A tornado is defined as “a violently rotating column of air that extends from a thunderstorm and comes into contact with the ground,” according to the National Oceanic and Atmospheric Administration (NOAA). The United States is a major hotspot for tornadoes, with more than 1000 occurring every year.
“Tornado Alley,” the region that includes the plains states of South Dakota, Nebraska, Kansas, Oklahoma, northern Texas, and eastern Colorado, is historically home to the most powerful and destructive of these storms. However, tornado numbers in the Southeast continue to rise, and because it is more populated the damage has been more severe—including increased loss of life. Tornadoes truly affect everyone east of the Continental.
In May alone, there were 602 tornadoes, per NOAA—which means we need to prepared. RPS producers Patti Ford (Sr. Underwriter/Broker – Oklahoma) and Jana Anderson (Area VP & Broker/Underwriter – Oklahoma), whose homes were destroyed by tornadoes, and RPS National Claims Manager Midge Chagnard discuss the top five steps both you and your insureds should take to help get tornado-ready:
1. Be Sure Insurance Policy Values Include Any Additions Made to Your Home
It’s important to keep your homeowners insurance up to date so that any additions that have been made to the home are reflected in your policy values.
“Two of my neighbors had made home improvements during the year and never reported the changes to their brokers,” explains Anderson. “Consequently, there were issues at the time of the loss, as their homes were not properly covered.”
2. Keep Insurance Agent & Policy Info Handy
Make sure you have easy access to your insurance agent’s/broker’s contact information to report a property damage claim. Have your policy information – type of policy and policy number – at your disposal to facilitate the process. Keep your insurance policies along with other valuable documents (Social Security cards, birth certificates, etc.) in a safe or safe deposit box or in your safe room.
3. Inventory and Document Your Belongings
Take photos or a video using your phone on a regular basis of all your belongings.
“Keep receipts when you buy new items like furniture or an appliance,” says Ford, whose home was completely destroyed in 1999 during an F5 tornado in Oklahoma City. “One of the biggest challenges in the aftermath of a tornado is trying to provide the carrier with an itemized list of contents. It’s so difficult to think of everything you had in your house – especially at a time when you’ve been traumatized and displaced. I now keep everything in a file that I can access should I have to recall what I bought and what I paid.”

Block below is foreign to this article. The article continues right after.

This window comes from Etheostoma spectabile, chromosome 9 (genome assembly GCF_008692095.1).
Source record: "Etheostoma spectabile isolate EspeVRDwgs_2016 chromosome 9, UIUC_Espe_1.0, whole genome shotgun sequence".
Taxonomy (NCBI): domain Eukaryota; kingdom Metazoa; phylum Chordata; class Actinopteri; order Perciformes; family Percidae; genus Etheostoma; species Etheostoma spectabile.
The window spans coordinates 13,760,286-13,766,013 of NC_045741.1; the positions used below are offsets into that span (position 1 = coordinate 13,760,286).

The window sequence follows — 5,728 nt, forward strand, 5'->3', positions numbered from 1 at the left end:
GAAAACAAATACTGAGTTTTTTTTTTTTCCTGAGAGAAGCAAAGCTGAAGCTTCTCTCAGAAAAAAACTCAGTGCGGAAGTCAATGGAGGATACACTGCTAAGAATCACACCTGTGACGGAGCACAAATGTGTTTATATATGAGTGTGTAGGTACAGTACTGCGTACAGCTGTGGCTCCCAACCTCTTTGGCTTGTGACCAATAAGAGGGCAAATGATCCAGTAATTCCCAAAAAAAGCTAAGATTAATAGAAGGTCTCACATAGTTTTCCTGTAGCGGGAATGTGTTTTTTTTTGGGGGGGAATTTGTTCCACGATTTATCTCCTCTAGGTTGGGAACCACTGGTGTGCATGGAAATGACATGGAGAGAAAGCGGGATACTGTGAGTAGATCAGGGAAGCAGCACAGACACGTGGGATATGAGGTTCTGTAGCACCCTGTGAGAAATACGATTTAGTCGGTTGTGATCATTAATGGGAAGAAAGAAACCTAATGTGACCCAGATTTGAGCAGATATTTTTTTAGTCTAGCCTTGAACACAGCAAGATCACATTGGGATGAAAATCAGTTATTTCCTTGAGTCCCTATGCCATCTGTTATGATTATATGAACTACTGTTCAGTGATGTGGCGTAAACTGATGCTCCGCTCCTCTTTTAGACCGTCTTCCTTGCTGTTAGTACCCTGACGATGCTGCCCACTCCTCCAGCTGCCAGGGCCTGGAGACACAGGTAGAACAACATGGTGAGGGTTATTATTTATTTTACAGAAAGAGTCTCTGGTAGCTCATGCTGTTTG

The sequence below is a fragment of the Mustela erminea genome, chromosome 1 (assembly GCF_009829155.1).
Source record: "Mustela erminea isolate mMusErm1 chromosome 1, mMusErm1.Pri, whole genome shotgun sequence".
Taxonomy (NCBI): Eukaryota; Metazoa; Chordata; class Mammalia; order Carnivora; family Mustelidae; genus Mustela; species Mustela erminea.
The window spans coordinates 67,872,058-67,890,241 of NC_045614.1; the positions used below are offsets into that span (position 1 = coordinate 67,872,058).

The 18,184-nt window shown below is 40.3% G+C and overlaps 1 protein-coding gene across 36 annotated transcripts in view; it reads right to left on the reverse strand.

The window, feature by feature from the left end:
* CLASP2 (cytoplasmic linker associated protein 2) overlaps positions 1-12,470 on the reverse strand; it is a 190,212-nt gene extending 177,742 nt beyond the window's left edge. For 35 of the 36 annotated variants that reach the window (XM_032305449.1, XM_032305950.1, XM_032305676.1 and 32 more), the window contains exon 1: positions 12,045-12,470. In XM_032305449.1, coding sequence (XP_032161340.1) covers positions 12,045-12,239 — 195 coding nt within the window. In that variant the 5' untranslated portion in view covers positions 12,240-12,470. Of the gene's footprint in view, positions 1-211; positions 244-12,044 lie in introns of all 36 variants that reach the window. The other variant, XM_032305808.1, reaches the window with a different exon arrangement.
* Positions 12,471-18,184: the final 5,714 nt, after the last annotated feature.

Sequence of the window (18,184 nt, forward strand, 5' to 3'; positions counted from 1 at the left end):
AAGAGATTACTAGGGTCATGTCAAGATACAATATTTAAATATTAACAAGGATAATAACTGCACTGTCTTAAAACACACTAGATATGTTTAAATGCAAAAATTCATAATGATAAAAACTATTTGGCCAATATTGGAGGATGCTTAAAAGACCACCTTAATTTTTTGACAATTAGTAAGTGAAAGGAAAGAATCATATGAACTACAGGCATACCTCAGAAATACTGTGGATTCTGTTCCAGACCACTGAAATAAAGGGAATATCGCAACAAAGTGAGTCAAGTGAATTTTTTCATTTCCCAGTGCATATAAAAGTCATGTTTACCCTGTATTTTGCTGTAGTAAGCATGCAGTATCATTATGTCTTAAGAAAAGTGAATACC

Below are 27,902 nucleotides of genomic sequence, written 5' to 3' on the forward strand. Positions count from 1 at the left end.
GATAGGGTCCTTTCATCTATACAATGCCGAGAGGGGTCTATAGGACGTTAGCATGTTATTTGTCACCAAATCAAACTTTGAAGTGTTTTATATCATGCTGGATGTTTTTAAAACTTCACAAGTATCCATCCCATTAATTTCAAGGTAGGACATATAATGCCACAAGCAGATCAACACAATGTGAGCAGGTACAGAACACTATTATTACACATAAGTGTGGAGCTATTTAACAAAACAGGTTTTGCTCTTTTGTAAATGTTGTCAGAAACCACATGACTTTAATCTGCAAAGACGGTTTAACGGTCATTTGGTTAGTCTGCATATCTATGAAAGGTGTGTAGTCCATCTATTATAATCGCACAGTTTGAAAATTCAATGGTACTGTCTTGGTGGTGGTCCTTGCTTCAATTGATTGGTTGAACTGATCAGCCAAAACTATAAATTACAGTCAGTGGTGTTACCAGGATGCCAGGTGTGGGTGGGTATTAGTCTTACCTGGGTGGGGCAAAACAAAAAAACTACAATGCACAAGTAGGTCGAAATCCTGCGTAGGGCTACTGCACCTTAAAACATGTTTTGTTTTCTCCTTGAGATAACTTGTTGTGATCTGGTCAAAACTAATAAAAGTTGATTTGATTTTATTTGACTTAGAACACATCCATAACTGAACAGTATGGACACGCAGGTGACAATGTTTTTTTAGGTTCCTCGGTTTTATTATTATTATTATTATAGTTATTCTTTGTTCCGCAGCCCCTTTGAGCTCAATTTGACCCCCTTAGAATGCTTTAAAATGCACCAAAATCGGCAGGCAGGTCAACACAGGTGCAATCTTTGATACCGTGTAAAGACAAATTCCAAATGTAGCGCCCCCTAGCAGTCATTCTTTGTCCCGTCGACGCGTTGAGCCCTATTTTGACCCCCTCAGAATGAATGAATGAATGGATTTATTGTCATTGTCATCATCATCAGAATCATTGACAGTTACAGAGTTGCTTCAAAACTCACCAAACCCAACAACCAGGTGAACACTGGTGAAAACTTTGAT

4. Prep Your Home
Secure or remove as many outdoor items on your property as possible. Also, remove debris and dead trees and furniture, which are all likely to get picked up by the wind and thrown into your home. Call a professional to reinforce any masonry walls or other structures that provide support to your home.
5. Have a Family Evacuation Plan in Place/Allocate a Safe Room/Have Supplies Ready
Be sure you have a family evacuation plan in place – where and what to do when a tornado is imminent.
“It’s also important to know where the safest place would be in your home before a tornado strikes. This area can be a storm cellar, basement or room on the lowest level of your home without any windows or few windows, like a closet or bathroom. You should discuss this safe room with your family,” says Chagnard.
In addition, keep an emergency kit that includes non-perishable food, water, and life-saving supplies. Keep extra clothing, blankets, a battery-powered radio, medication, a first-aid kit, pet supplies and any other necessities in your safe room in the event you need to wait out the tornado for a long period of time.